Any reason to wait before the first barrel cleaning? Maybe AirForce barrels don’t need cleaning first?

    I haven’t easily found a brass brush for the Dewey rod but nylon brushes are offered through Pyrmyrd Air site. This is probably common sense, but is the nylon brush just as good as the brass brush?

    Right after removing the cleaning compound from the bore, would KryTech Lub/wax (used on my pellets) be a good substitute for oil on a cleaning pad? Seems reasonable, since the wax is going to wind up on the barrel shortly anyway. The folks at Pyrmyrd Air were cautious about the wax filling up the barrel’s rifling.

    Great blog and information, B.B. Very much appreciate the service you provide us all.

    Bill


  4. Bill,

    No reason to wait. Clean away!

    With the SS you probably want to take off the muzzle cap first, so the patches you’ll use to clean up after the work don’t fall off the jag inside the frame.

    Brass brushes are really preferred, but nylon should work. The SS has a Lothar Walther barrel so you don’t have any burrs to remove, just rust and bluing.

    I have no experience with waxed pellets, and I am a little leery.

    I don’t oil my pellet for the SS. Just shoot them dry. It doesn’t go fast enough to be a problem.

    B.B.


  5. Thanks B.B.! I learn something new every day reading your blog. And often they are things that I need to know and don’t even know to ask!

    Thanks again.
    .22 multi-shot



  6. BB,

    Could you compare the accuracy and power between Benjamin 392 and Daisy 22SG out to 30 yards? I can’t make up my mind. Thanks.


  7. There’s a reason I stop here BB.

    thanks for sharing yet another great piece of wisdom. The infalable logic of that test is priceless…especially as I’m prepairing to enter the FT sport where scope adjustments prior to each shot is the norm.

    “Priceless”


  8. Undecided,

    The 392 shoots about 100 f.p.s. faster than the 22SG. At 30 yards it won’t still be that much faster, but the margin will hold until the pellets fall to earth at 125 yards or so (when held level and close to the ground).

    B.B.


  9. BB–l took-apart another brand of Turkish made spring gun, VERY sloppy (internal) workmanship. Looks just fine as a assembled rifle. So lets hope Webley’s guns are being made at a different location.


  10. Thanks, B.B., for writing about this.

    I too referenced Gaylord’s article to test my own scope for repeatability when my point of impact shifted more than half an inch within 6 shots.

    The tidbit that I noticed in Gaylord’s article that solved my own scope problem, and that I would like to repeat here for others to remember, is:

    CHECK THE SCOPE SCREWS!

    Mine had worked loose (after around 300 rounds), and although still relatively secure, the scope had shifted. I used locktite to resecure the screws.

    Matt










  11. B.B.

    Thanks! I would appreciate that!
    Are their any other Co2 rifles in that price range that i should maybe look at, or would the 392AS be the ideal one?




  12. B.B. Pelletier said… “The Turkish-made Patriot has been on my To Do list for a year! …”

    Cool! I was prepared for a long wait until you got a ’roundtoit’. Obviously I’m not the only one wondering about Webley & Scott having effective quality control in place.

    Cheers,
    GH


  13. I really think that Co2 rifles dont get the recognition that they should. They are cheap, perform just as good if not better than a springer, cheaper than a PCP and perform sort of like them *as far as running off of an air charge* and more powerfull that most single pump pneumatics….. Co2 rifles are a bargain if you ask me. That just my $0.02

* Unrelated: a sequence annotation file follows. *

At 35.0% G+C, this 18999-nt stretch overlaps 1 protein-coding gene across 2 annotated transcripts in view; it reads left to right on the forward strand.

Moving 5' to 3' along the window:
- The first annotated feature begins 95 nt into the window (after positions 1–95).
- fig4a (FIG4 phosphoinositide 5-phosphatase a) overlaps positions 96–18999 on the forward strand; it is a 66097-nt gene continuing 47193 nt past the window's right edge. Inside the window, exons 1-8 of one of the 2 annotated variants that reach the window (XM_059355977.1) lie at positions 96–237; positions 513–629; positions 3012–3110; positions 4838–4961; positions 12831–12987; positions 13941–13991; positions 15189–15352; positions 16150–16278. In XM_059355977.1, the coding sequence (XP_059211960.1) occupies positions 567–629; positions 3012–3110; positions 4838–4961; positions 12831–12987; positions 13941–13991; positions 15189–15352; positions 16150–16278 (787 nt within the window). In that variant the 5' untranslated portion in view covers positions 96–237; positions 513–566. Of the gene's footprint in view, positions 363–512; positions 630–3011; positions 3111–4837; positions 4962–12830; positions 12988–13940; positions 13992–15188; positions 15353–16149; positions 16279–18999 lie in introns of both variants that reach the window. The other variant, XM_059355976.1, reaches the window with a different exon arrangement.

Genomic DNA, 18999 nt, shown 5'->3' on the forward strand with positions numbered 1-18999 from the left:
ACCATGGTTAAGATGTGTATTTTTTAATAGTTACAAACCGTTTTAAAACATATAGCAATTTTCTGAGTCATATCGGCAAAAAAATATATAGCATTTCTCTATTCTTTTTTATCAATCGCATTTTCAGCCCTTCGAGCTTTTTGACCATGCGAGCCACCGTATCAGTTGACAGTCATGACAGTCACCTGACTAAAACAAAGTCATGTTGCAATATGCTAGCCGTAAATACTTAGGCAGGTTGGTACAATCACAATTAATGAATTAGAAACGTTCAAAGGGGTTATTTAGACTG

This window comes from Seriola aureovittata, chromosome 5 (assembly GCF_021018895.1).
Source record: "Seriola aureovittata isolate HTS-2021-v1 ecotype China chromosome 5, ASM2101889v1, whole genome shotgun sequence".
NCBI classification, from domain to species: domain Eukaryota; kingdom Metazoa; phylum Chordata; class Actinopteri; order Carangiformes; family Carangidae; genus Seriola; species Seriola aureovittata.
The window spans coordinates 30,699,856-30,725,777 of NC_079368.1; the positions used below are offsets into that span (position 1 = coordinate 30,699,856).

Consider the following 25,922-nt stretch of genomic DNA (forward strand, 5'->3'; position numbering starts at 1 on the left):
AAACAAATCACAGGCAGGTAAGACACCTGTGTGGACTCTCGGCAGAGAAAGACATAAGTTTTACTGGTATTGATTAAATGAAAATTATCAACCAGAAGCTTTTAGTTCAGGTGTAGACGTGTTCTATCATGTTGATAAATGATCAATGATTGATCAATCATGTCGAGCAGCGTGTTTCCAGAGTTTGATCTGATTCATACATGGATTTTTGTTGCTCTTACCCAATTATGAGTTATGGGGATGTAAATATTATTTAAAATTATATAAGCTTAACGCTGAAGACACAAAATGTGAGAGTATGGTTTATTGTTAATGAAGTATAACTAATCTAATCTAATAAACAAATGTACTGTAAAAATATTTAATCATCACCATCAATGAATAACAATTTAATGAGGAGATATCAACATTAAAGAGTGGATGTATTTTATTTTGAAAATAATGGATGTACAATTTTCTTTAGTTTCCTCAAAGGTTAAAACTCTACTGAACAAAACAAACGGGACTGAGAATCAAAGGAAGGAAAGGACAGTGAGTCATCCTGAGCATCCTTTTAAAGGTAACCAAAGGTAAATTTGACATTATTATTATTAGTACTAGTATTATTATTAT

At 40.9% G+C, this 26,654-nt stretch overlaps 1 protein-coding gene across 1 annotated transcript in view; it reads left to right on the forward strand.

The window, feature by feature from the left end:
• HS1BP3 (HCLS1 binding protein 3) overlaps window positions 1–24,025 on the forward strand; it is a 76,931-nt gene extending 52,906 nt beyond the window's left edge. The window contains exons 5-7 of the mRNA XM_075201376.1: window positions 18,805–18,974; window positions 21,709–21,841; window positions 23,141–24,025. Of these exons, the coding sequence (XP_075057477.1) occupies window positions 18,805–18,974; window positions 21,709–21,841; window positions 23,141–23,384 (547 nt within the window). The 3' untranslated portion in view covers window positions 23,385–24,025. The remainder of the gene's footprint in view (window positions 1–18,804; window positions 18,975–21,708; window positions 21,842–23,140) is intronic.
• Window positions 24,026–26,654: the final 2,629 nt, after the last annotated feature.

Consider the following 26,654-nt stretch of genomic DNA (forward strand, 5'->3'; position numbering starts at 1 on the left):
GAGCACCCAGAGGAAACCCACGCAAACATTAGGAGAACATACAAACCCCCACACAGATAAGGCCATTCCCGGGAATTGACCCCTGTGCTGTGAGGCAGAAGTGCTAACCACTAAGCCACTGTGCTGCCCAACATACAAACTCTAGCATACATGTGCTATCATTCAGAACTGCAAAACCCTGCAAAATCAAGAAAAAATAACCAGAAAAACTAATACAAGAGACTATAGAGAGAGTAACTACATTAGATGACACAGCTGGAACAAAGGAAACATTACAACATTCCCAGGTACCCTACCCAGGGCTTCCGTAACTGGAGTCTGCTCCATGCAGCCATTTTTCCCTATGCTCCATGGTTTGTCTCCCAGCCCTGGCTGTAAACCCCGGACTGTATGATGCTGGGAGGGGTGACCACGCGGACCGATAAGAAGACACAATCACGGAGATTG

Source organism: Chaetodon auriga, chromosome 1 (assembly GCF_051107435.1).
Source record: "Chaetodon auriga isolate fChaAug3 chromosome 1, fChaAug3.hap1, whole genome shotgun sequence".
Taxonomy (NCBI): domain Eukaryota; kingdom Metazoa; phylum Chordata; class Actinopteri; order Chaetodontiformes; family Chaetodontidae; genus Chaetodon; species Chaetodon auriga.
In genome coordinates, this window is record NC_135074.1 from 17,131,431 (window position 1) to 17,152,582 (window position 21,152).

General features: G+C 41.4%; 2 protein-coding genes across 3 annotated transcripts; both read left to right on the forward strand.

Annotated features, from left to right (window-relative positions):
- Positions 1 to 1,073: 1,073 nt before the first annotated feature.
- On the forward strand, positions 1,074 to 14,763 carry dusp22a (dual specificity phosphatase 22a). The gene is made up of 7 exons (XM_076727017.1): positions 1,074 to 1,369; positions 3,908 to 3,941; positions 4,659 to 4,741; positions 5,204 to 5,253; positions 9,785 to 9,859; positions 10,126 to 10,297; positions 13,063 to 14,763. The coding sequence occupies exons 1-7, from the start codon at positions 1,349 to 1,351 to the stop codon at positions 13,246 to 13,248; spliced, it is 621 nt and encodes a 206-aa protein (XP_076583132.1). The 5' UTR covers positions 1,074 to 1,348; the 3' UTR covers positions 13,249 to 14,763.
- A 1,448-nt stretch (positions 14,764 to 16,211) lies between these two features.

14. B.B.,

    Do you think a Bug Buster II would be a vast improvement over the BSA 4×32 thats ships with the CF-X? Would it be worth the money basically is what I’m asking.

    I resolved my accuracy issues, BTW, with a combination of pellet and technique. 80% technique 20% pellet.

    The.Man



  15. B.B.,

    Sorry man but I don’t follow, if I’m off base youll have to clarify, but I already own the cf-x combo with the BSA 4×32 with which I have shot about 500 rounds and was wondering if you thought the bugbuster II would work on the cf-x,if it would be an upgrade to that scope and if it was worth the money. I am also considering the Leapers 3-9×40 AO Mil-Dot Scope with R/G for $10.00 more. I’m most interested in the mil-dot feature than anything else.

    The.Man



  16. i was wondering what the best way to clean my crosman 2240 pistol is either with pellets or kit and should i use oil and what type. i also just ordered a weihrauch hw30 and what the proper procedure is.


  17. Airguns really don’t need to be cleaned unless their accuracy drops off. Both your guns have steel barrels so a wipe with a dry patch, followed by a patch wetted with FP-10 or Sheath, and then dried with patches will work for both guns. Always clean from the breech if you can.

    B.B.



  18. I was wondering if anybody could please explain to me the difference between a scope and a red dot sight. Any help is greatly appreciated!

    Thanks,

    Jim


  19. Jim,

    Go to this link and read the article.

    http://www.pyramydair.com/blog/2005/08/what-is-red-dot-sight.html

    You can search this blog by entering search terms in the search box on the most current page of the blog.

    A scope magnifies the target and overlays it with a vertical and horizontal line that intersect at the center. This is the aim point. A dot sight usuall does not magnify the target and projects an illuminated dot at the center of the sight, which is also the aim point. They are two variations of the same type of sight.

    B.B.





  20. BB

    Does the illuminated reticle run off or a batery or does it somehow just adjust light levels hitting the reticle itself.

    Thanks Kyle